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Title: How comparable are patient outcomes in the "real-world" with populations studied in pivotal AML trials?
Authors: Tiong, Ing Soo;Wall, Meaghan;Bajel, Ashish;Kalro, Akash;Fleming, Shaun;Roberts, Andrew W;Thiagarajah, Nisha;Chua, Chong Chyn;Latimer, Maya;Yeung, David;Marlton, Paula;Johnston, Amanda;Enjeti, Anoop;Fong, Chun Yew;Cull, Gavin;Larsen, Stephen;Kennedy, Glen;Schwarer, Anthony;Kipp, David;Ramanathan, Sundra;Verner, Emma;Tiley, Campbell ;Morris, Edward;Hahn, Uwe;Moore, John;Taper, John;Purtill, Duncan;Warburton, Pauline;Stevenson, William;Murphy, Nicholas J ;Tan, Peter;Beligaswatte, Ashanka;Mutsando, Howard;Hertzberg, Mark;Shortt, Jake;Szabo, Ferenc;Dunne, Karin;Wei, Andrew H
Affliation: Central Coast Local Health District
Gosford Hospital
Issue Date: 26-Mar-2024
Source: 14(1):54
Journal title: Blood Cancer Journal
Department: Haematology
Abstract: Despite an increasing desire to use historical cohorts as "synthetic" controls for new drug evaluation, limited data exist regarding the comparability of real-world outcomes to those in clinical trials. Governmental cancer data often lacks details on treatment, response, and molecular characterization of disease sub-groups. The Australasian Leukaemia and Lymphoma Group National Blood Cancer Registry (ALLG NBCR) includes source information on morphology, cytogenetics, flow cytometry, and molecular features linked to treatment received (including transplantation), response to treatment, relapse, and survival outcome. Using data from 942 AML patients enrolled between 2012-2018, we assessed age and disease-matched control and interventional populations from published randomized trials that led to the registration of midostaurin, gemtuzumab ozogamicin, CPX-351, oral azacitidine, and venetoclax. Our analyses highlight important differences in real-world outcomes compared to clinical trial populations, including variations in anthracycline type, cytarabine intensity and scheduling during consolidation, and the frequency of allogeneic hematopoietic cell transplantation in first remission. Although real-world outcomes were comparable to some published studies, notable differences were apparent in others. If historical datasets were used to assess the impact of novel therapies, this work underscores the need to assess diverse datasets to enable geographic differences in treatment outcomes to be accounted for.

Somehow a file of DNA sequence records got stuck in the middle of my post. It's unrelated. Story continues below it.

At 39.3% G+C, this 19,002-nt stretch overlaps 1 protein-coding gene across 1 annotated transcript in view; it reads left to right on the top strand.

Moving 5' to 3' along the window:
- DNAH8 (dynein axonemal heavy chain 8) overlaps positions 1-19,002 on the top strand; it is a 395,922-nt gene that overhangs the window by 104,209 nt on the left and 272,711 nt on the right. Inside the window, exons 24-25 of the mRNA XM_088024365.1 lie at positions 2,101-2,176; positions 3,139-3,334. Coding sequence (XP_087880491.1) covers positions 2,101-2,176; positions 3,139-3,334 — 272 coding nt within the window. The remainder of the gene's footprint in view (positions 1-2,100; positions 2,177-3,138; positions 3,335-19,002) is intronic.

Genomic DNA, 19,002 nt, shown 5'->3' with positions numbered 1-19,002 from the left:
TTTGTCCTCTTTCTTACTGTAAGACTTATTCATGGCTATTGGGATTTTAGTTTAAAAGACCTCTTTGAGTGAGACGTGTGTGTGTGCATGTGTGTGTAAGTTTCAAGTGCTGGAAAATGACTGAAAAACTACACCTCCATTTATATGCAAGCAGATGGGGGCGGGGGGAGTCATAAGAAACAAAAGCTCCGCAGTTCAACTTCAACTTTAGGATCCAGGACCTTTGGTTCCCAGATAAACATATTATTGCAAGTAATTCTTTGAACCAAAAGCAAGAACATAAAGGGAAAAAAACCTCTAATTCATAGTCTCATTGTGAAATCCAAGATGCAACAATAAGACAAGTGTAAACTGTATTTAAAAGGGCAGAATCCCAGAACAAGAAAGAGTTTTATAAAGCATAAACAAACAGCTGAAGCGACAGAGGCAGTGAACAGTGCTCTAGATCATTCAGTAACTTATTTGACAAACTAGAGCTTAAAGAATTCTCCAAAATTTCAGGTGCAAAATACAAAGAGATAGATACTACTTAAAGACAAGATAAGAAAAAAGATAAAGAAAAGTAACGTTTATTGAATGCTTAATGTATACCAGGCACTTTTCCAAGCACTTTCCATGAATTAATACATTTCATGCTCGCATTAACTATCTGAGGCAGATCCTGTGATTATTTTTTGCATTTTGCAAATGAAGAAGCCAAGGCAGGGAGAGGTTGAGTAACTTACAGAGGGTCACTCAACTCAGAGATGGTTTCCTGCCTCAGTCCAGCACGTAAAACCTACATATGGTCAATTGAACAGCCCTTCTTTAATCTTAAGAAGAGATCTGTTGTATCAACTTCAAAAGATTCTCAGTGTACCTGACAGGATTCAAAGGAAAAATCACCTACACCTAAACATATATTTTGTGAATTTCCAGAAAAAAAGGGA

DOI: 10.1038/s41408-024-00996-x
Publicaton type: Journal Article
Keywords: Haematology
Appears in Collections:Haematology

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